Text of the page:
“The movements of only one other person on that night need concern us now,” went on Carolus.  I mean Dick Purvice.  And about these I am prepared to accept his original statement word for word.  He came to the shop soon after the murderer left, was astonished and delighted to find so much cash in his mother’s place of concealment, looked in the back shop, was appalled and scared by what I will describe as ‘the mess’, and left the building before Constable Waymark reached.  He kept on the move until the time of the workmen’s train in the morning when he took itself off.  He is, in fact, a very lucky man.  He will inherit quite a fortune, chiefly of the most scandalously ill-gotten kind, and I hope he will make what reparation is in his power.  I never seriously suspected him.  I did not believe that his mother would admit him to the shop and she had certainly admitted her murderer.  I did not think from what I knew of him that he had the makings of a matricide.  I was convinced that the planning of this murder needed more brains and he had.  At any rate, I am sure of his innocence now.”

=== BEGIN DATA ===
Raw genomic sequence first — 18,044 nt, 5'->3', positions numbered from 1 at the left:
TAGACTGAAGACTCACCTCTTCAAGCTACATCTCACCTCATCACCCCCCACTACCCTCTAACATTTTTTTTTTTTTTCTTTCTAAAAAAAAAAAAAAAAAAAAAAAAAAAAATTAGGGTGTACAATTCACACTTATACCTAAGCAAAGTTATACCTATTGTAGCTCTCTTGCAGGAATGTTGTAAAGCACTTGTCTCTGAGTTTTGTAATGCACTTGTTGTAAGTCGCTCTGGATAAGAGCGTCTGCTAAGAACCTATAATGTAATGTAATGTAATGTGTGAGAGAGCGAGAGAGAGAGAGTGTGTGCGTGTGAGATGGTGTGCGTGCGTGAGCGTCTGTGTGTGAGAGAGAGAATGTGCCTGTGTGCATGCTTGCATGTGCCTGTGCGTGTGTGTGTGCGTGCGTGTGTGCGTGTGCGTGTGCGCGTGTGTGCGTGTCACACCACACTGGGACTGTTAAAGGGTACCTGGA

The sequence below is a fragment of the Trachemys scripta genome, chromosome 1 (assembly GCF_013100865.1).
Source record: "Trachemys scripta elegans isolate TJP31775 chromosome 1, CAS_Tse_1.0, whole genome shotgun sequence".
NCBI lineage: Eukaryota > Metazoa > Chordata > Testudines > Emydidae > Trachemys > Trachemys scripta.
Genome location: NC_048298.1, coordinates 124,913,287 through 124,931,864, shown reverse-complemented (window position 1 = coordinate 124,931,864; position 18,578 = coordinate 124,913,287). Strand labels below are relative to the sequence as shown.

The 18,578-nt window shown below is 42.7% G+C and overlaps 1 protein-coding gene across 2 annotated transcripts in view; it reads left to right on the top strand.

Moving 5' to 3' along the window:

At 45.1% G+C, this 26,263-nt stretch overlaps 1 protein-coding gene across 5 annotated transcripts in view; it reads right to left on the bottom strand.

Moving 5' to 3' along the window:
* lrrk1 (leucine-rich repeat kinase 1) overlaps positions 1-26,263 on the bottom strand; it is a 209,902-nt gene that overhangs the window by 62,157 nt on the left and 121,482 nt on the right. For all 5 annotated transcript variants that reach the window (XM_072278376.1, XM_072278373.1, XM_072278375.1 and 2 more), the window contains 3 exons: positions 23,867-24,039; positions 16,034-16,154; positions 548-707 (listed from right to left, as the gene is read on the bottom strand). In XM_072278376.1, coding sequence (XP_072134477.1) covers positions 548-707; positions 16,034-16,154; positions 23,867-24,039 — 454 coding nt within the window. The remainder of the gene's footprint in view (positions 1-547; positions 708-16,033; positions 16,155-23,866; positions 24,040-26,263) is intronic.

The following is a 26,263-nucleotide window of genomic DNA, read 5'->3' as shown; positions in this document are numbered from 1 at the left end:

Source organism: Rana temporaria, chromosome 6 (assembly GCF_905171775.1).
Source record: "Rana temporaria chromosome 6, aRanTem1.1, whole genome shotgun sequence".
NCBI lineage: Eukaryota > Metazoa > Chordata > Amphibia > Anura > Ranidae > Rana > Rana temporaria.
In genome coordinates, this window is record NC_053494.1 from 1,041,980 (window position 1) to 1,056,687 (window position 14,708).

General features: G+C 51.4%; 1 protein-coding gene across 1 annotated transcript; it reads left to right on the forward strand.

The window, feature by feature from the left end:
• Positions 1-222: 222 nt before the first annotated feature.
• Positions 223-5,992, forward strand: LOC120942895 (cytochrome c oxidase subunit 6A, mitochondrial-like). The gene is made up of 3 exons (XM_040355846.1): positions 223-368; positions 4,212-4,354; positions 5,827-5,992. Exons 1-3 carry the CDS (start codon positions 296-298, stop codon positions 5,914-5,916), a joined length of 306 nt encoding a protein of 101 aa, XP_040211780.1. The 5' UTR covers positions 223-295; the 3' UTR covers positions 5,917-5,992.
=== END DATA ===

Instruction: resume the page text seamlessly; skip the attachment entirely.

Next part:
“I suppose you know,” said Mrs. Millen in tones of disappointment.  “But if anyone was to have asked me who done for Emily Purvice I should have said straight away it was that son of hers.  He never was any good.  Too much of his mother in him.”
“I don’t know who to suspect, confessed Mrs. Polling.  “Some days I thought it was one, some another, till I scarcely knew whether I was standing on my head or my heels.  Well, it seemed so funny.”
“Screamingly,” said Marcia, who was still taciturn.  “Especially when we were suspects ourselves.”
“And may be still for all we know,” retorted Mrs. Polling.  “There’s a lot we’ve got to hear yet.”
Matron looked severe.
“I cannot allow the patient to talk much more,” she warned them all.